Frenchman Laurent Brochard made the first move followed by three other men. They built a lead of up to five minutes and were joined by other riders including Gonzalez.
His win was good news for Colombian cycling, which has fallen on hard times since Lucho Herrera's moments of glory in the 1980s. ``I'm happy because cycling in my country is not doing all that well,'' said Gonzalez, who was 15th in the road race at last year's world championships in his home country.
The stage ruined the hopes of Max Sciandri, a member of the British team for the road race event at the Atlanta Olympics.
Sciandri, who has been suffering from a knee injury, pulled out before reaching Valence.
Several riders and vehicles from the publicity caravan suffered punctures, apparently after hitting nails on the road.
Most of the punctures occurred near the Col de la Chaux mountain pass, 125 kms into the stage.
The caravan was then slowed down by a protest staged by a shop owners' trade union. Tour organisers later blamed the demonstrators for the punctures.
Friday's 12th stage is over 143.5 kms to Le Puy-en-Velay through the mountains of Ardeche.
In doing so, he would then emulate the great Bernard Hinault, the last man to accomplish the feat.
Rominger, born in Denmark, has won three Tours of Spain (92, 93 and 94) and the 1995 Tour of Italy, but second place in 1993 remains his best Tour de France result to date.
The 35-year-old Swiss rider won the King of the Mountains jersey that year, two wins in the Alps assuring him of the title, but an abandonment and eighth place in the two Tours since then suggested he had been broken mentally by five-time winner Miguel Indurain of Spain.
However, it is Indurain who now appears to be in his thrall after his disaster on Saturday when the Spaniard was left trailing by Rominger, yellow jersey leader Bjarne Riis, Russia's Yevgeny Berzin and Spanish world road race champion Abraham Olano.
Rominger denies that what happened on Saturday was a way of paying Indurain back for the previous years of frustration.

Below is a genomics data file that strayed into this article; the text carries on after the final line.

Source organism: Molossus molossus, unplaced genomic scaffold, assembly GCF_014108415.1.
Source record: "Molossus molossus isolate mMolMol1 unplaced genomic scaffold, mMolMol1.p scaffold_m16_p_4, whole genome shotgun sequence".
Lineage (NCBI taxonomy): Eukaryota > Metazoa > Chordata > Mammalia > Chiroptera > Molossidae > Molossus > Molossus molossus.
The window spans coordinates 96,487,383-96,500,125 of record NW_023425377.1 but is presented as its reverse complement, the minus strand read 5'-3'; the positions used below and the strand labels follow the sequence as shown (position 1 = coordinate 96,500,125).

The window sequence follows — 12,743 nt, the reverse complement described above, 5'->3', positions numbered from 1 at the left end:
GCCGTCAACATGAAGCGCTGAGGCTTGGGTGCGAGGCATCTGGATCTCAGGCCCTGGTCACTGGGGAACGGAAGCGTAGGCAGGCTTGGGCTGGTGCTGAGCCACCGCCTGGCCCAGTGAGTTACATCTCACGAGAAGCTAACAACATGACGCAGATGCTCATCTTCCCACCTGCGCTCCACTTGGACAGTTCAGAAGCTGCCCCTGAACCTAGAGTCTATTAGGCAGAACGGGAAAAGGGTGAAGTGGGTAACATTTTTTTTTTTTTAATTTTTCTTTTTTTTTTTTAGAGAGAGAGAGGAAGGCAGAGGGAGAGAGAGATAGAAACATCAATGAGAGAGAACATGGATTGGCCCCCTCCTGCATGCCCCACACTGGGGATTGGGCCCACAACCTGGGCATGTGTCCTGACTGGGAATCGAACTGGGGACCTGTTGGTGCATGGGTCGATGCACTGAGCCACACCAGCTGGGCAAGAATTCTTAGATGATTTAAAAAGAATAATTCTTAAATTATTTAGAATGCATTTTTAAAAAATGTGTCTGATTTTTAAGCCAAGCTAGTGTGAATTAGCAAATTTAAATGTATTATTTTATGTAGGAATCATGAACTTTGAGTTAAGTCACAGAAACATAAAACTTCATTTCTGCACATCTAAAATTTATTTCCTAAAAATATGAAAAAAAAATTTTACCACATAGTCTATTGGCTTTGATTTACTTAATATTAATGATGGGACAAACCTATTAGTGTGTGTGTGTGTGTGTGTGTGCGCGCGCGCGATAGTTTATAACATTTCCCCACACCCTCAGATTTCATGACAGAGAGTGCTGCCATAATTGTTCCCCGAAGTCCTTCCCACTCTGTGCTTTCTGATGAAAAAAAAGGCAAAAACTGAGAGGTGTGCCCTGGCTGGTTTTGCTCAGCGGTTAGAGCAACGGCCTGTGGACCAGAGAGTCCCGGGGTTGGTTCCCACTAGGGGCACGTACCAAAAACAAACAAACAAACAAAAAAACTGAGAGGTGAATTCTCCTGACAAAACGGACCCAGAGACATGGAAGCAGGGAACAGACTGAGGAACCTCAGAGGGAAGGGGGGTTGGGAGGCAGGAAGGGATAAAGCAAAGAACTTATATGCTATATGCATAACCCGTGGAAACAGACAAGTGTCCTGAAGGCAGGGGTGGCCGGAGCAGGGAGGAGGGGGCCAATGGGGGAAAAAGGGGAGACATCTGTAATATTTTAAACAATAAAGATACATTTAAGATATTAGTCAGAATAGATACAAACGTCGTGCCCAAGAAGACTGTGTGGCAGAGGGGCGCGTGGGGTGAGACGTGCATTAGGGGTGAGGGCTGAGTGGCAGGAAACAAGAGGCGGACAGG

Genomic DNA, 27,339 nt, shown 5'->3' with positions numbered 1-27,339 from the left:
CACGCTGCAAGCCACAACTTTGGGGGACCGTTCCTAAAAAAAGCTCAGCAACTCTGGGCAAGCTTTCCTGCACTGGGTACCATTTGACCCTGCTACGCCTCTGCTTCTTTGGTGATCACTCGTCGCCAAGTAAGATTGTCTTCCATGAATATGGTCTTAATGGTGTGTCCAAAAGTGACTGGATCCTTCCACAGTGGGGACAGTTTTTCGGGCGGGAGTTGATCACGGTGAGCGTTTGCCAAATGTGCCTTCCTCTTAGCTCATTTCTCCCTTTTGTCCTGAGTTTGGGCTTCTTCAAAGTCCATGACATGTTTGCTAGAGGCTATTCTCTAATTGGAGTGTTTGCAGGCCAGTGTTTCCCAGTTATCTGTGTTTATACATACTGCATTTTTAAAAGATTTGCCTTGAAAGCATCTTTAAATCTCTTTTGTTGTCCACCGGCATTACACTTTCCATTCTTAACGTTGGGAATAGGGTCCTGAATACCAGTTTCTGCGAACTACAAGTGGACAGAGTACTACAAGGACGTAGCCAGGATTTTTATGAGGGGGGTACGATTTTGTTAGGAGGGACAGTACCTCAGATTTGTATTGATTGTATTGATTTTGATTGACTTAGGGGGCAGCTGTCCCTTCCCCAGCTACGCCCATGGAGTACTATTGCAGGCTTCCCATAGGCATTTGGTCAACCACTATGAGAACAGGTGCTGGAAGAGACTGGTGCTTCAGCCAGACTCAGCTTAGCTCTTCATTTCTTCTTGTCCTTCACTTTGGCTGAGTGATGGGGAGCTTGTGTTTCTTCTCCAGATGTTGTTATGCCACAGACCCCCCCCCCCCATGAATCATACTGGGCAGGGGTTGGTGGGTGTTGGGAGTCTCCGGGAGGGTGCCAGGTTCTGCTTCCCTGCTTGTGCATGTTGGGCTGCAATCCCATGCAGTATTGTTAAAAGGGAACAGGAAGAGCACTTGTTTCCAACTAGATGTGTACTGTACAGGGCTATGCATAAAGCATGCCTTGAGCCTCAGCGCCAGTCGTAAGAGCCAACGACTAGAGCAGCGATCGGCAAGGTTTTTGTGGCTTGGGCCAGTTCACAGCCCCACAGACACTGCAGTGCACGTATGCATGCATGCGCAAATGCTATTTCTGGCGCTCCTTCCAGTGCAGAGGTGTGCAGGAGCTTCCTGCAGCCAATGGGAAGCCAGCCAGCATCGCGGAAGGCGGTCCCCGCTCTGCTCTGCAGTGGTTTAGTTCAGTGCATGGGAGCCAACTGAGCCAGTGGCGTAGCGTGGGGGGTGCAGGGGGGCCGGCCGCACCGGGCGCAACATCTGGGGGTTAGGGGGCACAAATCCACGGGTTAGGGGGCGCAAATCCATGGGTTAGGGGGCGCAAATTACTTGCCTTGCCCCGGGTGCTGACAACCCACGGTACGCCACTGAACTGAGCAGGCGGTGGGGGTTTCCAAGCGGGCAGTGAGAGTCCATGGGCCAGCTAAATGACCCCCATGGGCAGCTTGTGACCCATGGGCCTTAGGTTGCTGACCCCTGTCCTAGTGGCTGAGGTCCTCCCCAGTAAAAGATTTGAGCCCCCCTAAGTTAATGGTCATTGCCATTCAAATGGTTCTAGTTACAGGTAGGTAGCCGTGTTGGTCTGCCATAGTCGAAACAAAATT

"I was the first to realise that he was struggling and Olano came up to increase the pace. However, it was not personal because of what he has done to me over the last few years. If it was Berzin I would have done the same thing," Rominger said.
Contrary to popular perception Rominger, currently third going into the 11th stage 53 seconds behind Riis, enjoys a close relationship with Indurain on the Tour.
"I respect Indurain enormously and he is a truly great champion. However, I appreciate him as a man as well. We talk a lot when we are cycling together in the peloton and nothing that has passed before has led to our relationship deteriorating," Rominger said.
The great Swiss rider, who realises this could be his last serious attempt at winning the big one, does not think that Indurain can regain all the ground to win a record sixth Tour.
"He's a hard man and sure he can finish on the podium but I think it's beyond him to regain all the time on the guys who are leading. Its hard to imagine all the top seven cracking ... maybe four or five but seven that's impossible," predicted Rominger.
Rominger, who met his wife when they were stuck side by side in a traffic jam in the Gothard Pass, has based his whole year round the Tour and his strategy has been to track the main contenders Indurain, Riis and Berzin.
"To be really confident of winning the Tour I have watched Indurain and Riis every day, and one mustn't forget Berzin. I would really like to gain another three or four minutes in the Pyrenees before the last time-trial in Saint Emilion on July 20," Rominger said.
Rominger, who prepared for the Tour with Olano in Lanzarote, respects Riis but believes that holding the overall lead is an exhausting experience.
"I should know how exhausting it is as I held the leader's rose jersey in last year's Tour of Italy for three weeks. You have to react to every attack as its against you and mentally as well as physically it's exhausting," Rominger said.
Rominger, financially secure after several profitable years with a Spanish team, is phlegmatic about what it would mean were he to win the Tour. "I suppose I would be a little more famous, but I wouldn't earn that much more money," Rominger said.
For a man who stated at the beginning of the season that his season was 'The Tour and nothing but the Tour' it rings a little false.
Should Rominger achieve his dream expect an unrestrained Swiss celebration on the Champs Elysees come July 21 -- no one will begrudge him the title.